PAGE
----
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The characters engage in a séance at a mansion while a storm rages outside. During their stay, the film uses an extensive flashback structure to reveal the various criminal acts that each have perpetrated.
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This shockumentary takes us on visits to a restaurant that serves up delicious dog meat dishes, mud-wrestling clubs, a chastity belt store. We get to see bizarre funeral rites, snake ... See full summary »
"Dynamite Joe" is a fairly obscure spaghetti western, rarely seen in the U.S., probably because there are no American actors in it. It's a lot more light-hearted than a lot of Italian westerns, but it doesn't work too well as either a comedy or a western. Rick Von Nutter stars as "special agent" Joe Ford, better known as Dynamite Joe. The character (and the film) seem to be influenced by both the James Bond phenomena, heavy in the 60's, and the TV show "Wild Wild West."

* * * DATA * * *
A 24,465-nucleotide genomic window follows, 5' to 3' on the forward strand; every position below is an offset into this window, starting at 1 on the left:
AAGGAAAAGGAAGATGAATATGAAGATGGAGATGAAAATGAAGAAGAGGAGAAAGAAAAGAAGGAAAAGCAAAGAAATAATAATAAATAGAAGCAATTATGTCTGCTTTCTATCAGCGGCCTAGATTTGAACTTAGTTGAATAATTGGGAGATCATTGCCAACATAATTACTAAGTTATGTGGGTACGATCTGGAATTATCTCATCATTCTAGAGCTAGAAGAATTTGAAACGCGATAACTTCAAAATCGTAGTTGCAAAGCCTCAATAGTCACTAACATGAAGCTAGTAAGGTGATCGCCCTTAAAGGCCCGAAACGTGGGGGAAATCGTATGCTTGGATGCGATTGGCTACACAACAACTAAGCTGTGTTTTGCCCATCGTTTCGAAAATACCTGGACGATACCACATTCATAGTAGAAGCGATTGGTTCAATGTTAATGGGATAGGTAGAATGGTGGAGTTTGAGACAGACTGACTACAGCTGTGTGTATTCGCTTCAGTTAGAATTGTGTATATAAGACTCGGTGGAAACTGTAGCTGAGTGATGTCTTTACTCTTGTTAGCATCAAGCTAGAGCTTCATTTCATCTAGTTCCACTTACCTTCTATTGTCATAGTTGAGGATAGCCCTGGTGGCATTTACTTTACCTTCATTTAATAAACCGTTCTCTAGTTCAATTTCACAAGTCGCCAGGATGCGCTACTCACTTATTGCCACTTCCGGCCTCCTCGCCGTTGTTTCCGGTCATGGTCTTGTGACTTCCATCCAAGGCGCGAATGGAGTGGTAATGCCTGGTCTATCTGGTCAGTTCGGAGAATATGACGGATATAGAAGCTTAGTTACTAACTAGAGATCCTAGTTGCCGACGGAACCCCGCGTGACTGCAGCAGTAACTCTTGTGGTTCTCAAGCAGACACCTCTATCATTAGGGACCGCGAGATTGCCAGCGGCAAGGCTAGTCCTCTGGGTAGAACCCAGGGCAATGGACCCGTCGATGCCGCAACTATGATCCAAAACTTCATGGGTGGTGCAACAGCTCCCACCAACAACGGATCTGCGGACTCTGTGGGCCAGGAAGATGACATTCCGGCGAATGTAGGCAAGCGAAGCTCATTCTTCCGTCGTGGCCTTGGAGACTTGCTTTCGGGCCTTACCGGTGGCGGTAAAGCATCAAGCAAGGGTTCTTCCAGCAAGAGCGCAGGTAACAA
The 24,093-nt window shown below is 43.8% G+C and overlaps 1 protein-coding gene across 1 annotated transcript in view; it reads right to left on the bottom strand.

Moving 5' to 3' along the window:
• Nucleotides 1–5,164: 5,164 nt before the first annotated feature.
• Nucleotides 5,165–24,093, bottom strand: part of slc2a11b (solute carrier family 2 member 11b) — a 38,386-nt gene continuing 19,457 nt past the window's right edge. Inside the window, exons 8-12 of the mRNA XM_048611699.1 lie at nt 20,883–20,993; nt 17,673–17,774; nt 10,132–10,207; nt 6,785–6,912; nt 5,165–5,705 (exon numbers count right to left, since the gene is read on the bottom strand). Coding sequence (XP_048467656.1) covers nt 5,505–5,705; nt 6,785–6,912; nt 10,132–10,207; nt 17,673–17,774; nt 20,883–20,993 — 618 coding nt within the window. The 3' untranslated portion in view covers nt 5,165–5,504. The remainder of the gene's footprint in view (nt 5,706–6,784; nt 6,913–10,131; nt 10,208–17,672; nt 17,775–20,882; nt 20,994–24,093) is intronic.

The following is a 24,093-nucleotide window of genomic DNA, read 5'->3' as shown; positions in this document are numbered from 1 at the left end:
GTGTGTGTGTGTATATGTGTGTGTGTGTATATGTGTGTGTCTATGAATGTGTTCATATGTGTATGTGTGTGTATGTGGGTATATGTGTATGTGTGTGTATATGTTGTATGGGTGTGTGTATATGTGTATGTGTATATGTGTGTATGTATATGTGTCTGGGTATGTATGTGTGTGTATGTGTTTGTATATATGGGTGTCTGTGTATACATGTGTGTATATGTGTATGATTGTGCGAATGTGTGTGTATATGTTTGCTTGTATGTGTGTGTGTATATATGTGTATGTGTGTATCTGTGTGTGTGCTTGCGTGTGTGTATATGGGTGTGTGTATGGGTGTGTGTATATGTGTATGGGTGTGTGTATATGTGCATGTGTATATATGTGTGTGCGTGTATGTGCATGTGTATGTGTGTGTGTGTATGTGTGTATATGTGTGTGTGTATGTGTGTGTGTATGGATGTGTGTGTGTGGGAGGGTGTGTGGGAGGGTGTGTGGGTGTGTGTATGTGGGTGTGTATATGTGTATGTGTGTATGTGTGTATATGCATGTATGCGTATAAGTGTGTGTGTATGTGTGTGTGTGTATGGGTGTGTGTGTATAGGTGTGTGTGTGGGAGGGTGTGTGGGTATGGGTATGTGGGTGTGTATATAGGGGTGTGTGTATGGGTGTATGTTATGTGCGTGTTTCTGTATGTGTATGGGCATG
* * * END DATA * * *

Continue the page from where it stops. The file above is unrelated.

Joe's hired by the government to get a gold shipment safely through dangerous territory and past a group of "comancheros." He manages to do this when a wagon is made from the gold. (Yeah . . . that's believable!) Along the way we're told Joe has "an obsession with the letter G: gold, girls, and gunpowder!" The audience is also treated to (or tortured by) a couple of songs by a saloon girl (who looks a lot like Annette Funicello).
There is the usual -- for spaghetti westerns -- backstabbing and corruption of supposedly noble characters, and a number of mostly predictable twists in the plot. And then there's director Margheriti's famous work with miniatures during a sensational flood sequence. And as usual, the special effects in the sequence alternate from spectacular to dreadful, often within seconds.
In short, "Dynamite Joe" is watchable, but is far from the apex of Italian westerns. And Rick Von Nutter just walks through the title role on what I presume is supposed to be his charm. (Note to Rick: It ain't happenin', dude!)
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